For anyone like me, who wonders just how on earth people find the time to serve on PTA boards, I will add this advice.: Teachers, including Head Teachers, are always looking for feedback on the children and are normally delighted to talk to parents and hear about how your child talks about school and to hear your feedback and concerns. Please: After normal school hours!

    I found it impossible to set time aside for the PTA – and I would have dearly loved to take part – but if you attend every open day, fund raiser, charity run (even if you’re only there to cheer on the runners), Summer fair, Christmas concert, etc. (and if you use the pick-up time at the gate wisely) it is very easy to get to know staff and PTA members and they quickly pick up on your views and your child’s needs.

    Also the US is not alone in seeing political interference in schools that is eroding the quality of education. But the PTA and teachers are not the people to fix this. For this you need to talk to the politicians.

    My Daughter seems to have turned out very well by the way, she’s currently studying English at Kent.

    Peace.



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  • I am embarrassed to say I came out of school with nothing in the way of exams. My wife did far better. Education came first when we had children and we spent a small fortune making sure they got it. My math ability just about got me through becoming an electrician. Thanks to my wife who got involved with the children schooling early on and when the children began to get beyond our math skills, my wife spent a lot of time learning new stuff to help with home work. They were sent to me for creative writing and science and I did the same to learn anything I could. I have always been interested in science and evolution.

    What I missed when I was at school were parents that could get involved in the school and so tie school and family life together. My life was one in school and another at home. Because we gave our children that link it was much easier for them to form a life that included both at the same time. It is not just the stuff they have to learn but what they have to do to learn it and how it fits into their lives.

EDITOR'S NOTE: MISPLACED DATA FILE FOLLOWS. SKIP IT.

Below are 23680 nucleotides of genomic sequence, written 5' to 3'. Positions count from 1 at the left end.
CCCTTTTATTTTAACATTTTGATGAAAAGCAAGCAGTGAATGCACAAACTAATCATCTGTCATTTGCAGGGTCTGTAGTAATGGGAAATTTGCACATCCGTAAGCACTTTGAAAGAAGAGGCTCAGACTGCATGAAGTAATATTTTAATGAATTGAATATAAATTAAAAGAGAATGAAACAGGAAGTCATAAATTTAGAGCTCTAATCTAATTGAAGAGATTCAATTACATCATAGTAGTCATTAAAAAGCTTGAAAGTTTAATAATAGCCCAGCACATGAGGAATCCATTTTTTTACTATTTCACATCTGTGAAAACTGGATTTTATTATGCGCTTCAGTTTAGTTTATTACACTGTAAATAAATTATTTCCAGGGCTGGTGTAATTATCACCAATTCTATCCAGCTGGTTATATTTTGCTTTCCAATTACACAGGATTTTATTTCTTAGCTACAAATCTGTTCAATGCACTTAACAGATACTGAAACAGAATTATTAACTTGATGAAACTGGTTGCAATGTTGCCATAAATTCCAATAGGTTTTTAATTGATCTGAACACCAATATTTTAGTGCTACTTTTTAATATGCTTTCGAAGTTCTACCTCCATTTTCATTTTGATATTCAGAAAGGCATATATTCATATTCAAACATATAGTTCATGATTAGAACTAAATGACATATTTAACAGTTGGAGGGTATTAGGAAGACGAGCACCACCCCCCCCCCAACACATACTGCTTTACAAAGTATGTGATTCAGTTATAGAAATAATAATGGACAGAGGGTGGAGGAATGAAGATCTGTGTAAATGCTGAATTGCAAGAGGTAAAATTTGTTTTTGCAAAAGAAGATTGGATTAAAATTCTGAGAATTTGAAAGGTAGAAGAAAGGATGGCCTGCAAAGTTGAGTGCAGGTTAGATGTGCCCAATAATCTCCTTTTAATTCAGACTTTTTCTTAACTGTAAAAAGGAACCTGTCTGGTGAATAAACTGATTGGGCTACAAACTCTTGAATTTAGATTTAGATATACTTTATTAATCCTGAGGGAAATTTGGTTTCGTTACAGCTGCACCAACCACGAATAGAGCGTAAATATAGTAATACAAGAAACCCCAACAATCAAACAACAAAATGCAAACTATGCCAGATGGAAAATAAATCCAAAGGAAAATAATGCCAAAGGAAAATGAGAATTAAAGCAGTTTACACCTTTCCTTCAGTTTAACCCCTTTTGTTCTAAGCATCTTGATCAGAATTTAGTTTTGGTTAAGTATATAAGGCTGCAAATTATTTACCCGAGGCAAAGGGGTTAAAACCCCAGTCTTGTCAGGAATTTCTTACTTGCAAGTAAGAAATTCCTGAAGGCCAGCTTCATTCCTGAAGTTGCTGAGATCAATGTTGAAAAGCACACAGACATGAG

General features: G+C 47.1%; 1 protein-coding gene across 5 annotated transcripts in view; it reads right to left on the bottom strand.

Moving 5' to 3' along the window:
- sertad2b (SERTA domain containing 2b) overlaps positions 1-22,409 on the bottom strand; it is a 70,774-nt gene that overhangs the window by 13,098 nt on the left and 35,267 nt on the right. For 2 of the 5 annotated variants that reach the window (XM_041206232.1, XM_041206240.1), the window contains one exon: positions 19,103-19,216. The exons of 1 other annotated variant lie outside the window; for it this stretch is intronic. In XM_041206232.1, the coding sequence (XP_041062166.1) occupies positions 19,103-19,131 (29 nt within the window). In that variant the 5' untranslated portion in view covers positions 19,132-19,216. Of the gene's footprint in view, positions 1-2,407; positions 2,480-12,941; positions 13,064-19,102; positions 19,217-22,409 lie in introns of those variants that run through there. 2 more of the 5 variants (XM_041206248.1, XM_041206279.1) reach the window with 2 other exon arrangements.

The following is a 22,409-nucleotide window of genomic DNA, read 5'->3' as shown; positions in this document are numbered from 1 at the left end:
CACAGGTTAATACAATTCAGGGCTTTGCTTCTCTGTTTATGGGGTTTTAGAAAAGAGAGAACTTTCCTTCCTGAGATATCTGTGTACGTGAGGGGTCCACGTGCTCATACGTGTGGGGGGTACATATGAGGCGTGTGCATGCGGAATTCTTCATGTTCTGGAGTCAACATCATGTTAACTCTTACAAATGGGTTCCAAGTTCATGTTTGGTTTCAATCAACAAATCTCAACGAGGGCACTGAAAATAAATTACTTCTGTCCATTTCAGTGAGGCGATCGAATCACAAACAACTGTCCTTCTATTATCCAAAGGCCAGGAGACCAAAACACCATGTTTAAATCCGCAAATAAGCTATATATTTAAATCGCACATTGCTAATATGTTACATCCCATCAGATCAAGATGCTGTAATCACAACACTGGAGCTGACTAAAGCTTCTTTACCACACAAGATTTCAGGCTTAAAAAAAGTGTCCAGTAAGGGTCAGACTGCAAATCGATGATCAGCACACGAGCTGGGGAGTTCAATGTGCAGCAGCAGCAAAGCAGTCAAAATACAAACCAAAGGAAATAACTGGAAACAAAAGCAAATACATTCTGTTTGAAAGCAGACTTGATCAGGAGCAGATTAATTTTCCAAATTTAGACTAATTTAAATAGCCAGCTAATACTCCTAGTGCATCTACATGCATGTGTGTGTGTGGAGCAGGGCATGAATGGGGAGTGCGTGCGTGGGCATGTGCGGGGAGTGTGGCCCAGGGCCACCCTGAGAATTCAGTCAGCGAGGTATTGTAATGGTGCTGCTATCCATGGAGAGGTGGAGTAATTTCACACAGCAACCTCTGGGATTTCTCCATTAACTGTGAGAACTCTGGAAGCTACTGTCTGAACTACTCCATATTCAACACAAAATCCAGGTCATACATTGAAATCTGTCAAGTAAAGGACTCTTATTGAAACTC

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  • @olli

    I am embarrassed to say..

    Please don’t be embarrassed. There’s nothing good that can come of that. It’s a rare thing in this world that any child would have a fast and easy track straight to the top. For most of us, life gets in the way. I assure you that it is obvious that you could hold your own in any crowd. I won’t name anyone in particular here, out of respect for everyone’s anonymity, but there are those who hang out with us here who we should not compare ourselves with because they must be statistical outliers. They are dragging the bell curve up and out of our reach! (…It’s Phil of course…)

    All we should ask of ourselves, our kids, and everyone else around us is to do the best you can with what you got. I also wish I had gone on to higher degrees and my mediocre American public school education must show in every comment I write here. I’m sad about it but accept the reality of the situation. But like you, I’m lucky that I absorbed enough in formal education that I can continue on my own to fill in around the rough edges. As long as we have a few functioning neurons left we will continue doing that Olgun!

    In my forties I fulminated about the circumstances around this situation. Now in my fifties I have left that behind and turned to how I can inspire and support others to reach where I couldn’t. There are hoards of young people who legitimately need a lot of help out there. I’m lucky to be in a position to continue learning on my own and to drag others into this process right along with me. This is a great luxury and I’m aware of it.



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  • Thank you for kind words Laurie. You are right of course!

    And Phil………..I am just glad he is on our side!!

    I’ve only managed a little inspiration within the family and its good to see progress.